I realized I wanted to spend the rest of my life with her, so why postpone the inevitable? We got married in August 2016, and I was demobilized on October 15, 2016.

I started seeing a psychologist when I got back from the front lines. At first, Yulia and I slept with all the lights on because if I fell asleep in the dark, I knew I’d get up at 2:00 a.m. to take up guard duty at the post…”

I didn’t sleep well… I had nightmares – the war, the shelling, the smells… I still wake up in a sweat sometimes, but it’s less real.

My hair started turning grey. After I returned home, I decided I wouldn’t risk my life anymore. I think Yulia can tell you more about how our lives changed.

Yulia nods… She’s a photojournalist and director. Her debut documentary film – “I’ll see you soon” (До скорого) is the story of her personal experience and anxiety for her beloved Roman, which helped her survive more than a year of waiting.

Roman was a stranger when he returned, I won’t deny this. He was tired and grey, but I saw that some of his principles and views, which were so important to me, had remained intact. Of course, after seeing the war you become more straightforward and direct. No more fooling around…

It was hard for me to describe how I felt at that time, so I decided to shoot a documentary – it was both therapy and a work project.”

While Yulia muses about the past, Roman buzzes around the kitchen and suddenly appears with a tray of brownies topped with scoops of ice cream.


We ask Roman and Yulia about their business. At first, Roman just wanted to make desserts for their friends, but then a close friend told him he should start selling them. Roman is currently totally engaged in the production process, experimenting and tasting, and working on business plans and development. Yulia is responsible for advertising, marketing and promotion.

I wanted this to be a Veterano story (the Veterano Group is a chain of pizzerias and coffee shops founded by ATO veterans – Ed.). It was important to show others that it was possible to adapt to a new life. Returning from war is not the end, but perhaps only the beginning of something new. I realized that I couldn’t forget the war completely. Today, I’m part of the veteran community, and I want to continue helping our soldiers and family members who have lost their loved ones… because it’s all about helping others, being there for them. You know, there are specific terms and conditions if you want to join the Veterano family – a psychologist must be included in your company and 10% of the profits go to families of soldiers killed in the war zone.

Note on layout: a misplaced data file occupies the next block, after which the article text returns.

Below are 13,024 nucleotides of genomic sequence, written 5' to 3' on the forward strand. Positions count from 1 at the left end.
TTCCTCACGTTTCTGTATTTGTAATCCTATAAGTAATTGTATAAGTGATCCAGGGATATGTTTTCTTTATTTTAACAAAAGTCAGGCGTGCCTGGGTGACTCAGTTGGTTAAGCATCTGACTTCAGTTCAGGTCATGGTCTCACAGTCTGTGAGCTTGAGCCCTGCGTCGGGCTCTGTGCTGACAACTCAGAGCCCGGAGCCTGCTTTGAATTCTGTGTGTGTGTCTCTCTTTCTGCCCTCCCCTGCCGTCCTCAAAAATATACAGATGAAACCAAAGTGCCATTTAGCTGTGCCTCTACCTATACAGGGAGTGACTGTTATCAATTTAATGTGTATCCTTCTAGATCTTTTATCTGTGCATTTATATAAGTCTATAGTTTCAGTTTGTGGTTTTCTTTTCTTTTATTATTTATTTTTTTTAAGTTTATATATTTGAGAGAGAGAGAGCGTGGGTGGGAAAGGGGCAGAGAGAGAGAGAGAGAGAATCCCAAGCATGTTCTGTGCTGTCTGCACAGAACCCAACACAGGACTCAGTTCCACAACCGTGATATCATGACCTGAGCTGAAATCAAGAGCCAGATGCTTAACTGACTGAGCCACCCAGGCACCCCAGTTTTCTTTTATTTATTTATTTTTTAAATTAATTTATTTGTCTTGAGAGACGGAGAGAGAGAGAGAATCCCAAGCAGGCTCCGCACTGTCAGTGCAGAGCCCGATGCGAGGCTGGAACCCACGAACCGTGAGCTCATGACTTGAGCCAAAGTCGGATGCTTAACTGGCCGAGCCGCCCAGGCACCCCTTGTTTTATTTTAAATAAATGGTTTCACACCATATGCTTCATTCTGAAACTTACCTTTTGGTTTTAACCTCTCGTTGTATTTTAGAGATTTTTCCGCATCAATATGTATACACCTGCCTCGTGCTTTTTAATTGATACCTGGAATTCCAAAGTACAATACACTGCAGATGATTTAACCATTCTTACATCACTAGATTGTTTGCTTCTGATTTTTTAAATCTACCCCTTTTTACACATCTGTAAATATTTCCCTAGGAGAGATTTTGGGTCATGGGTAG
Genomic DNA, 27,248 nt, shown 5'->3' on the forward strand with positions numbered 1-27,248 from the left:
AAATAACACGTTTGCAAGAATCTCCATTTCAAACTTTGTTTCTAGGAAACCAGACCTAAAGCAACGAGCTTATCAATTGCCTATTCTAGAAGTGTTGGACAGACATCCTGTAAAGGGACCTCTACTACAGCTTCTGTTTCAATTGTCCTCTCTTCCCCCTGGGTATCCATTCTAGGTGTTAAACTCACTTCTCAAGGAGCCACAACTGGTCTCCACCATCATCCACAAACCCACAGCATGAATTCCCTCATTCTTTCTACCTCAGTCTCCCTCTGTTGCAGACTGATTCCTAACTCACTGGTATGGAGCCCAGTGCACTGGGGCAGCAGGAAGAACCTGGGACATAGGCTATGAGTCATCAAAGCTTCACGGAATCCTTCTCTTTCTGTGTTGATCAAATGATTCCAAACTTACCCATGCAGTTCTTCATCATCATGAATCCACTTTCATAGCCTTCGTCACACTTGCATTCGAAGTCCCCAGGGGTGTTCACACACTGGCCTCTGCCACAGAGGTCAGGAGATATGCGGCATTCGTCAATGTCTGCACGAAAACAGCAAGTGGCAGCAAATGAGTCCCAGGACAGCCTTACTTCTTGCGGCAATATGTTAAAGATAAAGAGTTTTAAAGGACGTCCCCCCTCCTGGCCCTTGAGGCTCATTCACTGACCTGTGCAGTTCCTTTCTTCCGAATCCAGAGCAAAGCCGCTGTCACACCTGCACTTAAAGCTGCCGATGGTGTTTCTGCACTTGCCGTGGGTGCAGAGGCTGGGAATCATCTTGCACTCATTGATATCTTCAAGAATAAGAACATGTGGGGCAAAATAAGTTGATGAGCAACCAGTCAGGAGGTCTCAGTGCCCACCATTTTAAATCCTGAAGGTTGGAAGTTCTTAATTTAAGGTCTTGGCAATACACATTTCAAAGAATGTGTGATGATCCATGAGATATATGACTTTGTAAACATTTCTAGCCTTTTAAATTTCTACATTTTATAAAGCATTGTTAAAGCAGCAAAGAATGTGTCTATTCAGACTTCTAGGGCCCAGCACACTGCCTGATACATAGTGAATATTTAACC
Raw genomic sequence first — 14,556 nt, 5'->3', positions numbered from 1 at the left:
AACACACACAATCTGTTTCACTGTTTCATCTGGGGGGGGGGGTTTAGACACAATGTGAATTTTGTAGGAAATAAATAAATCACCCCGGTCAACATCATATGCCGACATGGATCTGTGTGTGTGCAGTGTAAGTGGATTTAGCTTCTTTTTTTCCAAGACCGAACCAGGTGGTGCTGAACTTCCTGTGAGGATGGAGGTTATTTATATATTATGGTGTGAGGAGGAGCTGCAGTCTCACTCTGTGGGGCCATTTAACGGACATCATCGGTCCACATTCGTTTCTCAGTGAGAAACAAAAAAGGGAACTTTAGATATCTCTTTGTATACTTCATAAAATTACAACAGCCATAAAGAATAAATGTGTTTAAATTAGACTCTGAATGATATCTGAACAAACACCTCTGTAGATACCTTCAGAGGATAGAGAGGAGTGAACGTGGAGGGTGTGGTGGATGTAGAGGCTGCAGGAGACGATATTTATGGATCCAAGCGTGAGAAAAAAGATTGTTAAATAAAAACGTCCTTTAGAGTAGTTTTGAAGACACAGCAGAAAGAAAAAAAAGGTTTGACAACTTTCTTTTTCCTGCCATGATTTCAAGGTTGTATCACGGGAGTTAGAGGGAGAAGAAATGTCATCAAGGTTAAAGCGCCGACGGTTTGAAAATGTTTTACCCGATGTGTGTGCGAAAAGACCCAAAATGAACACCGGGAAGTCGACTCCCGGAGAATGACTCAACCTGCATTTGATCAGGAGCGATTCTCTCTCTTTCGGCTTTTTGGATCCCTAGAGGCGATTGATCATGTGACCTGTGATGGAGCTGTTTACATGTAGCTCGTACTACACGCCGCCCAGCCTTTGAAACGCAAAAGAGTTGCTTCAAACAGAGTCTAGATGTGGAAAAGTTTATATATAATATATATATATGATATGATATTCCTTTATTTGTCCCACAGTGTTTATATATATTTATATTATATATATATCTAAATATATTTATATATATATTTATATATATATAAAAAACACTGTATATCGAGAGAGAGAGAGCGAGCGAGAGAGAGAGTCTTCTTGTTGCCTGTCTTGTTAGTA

So many things have lost their sense and importance for us. I can’t understand why people continue arguing and worrying about minor things, why they’re so frustrated…

Both of us look at things more simply – there’s life and there’s death, we’re together and we love each other. Everything else is just a lot of hot air that can be changed. We became more loyal and honest towards everyone and everything. After all, it’s so much easier to ignore what doesn’t match your own values.

Yulia and I have many plans. Both of us have invested heavily in this business, so now I’m here… in our kitchen. But, both of us are fully aware that the war is not over…


Source: Talk to me
Translated by: Christine Chraibi
You could close this page. Or you could join our community and help us produce more materials like this.  We keep our reporting open and accessible to everyone because we believe in the power of free information. This is why our small, cost-effective team depends on the support of readers like you to bring deliver timely news, quality analysis, and on-the-ground reports about Russia's war against Ukraine and Ukraine's struggle to build a democratic society. A little bit goes a long way: for as little as the cost of one cup of coffee a month, you can help build bridges between Ukraine and the rest of the world, plus become a co-creator and vote for topics we should cover next. Become a patron or see other ways to support. Become a Patron!

To suggest a correction or clarification, write to us here

You can also highlight the text and press Ctrl + Enter

Please leave your suggestions or corrections here

    Related Posts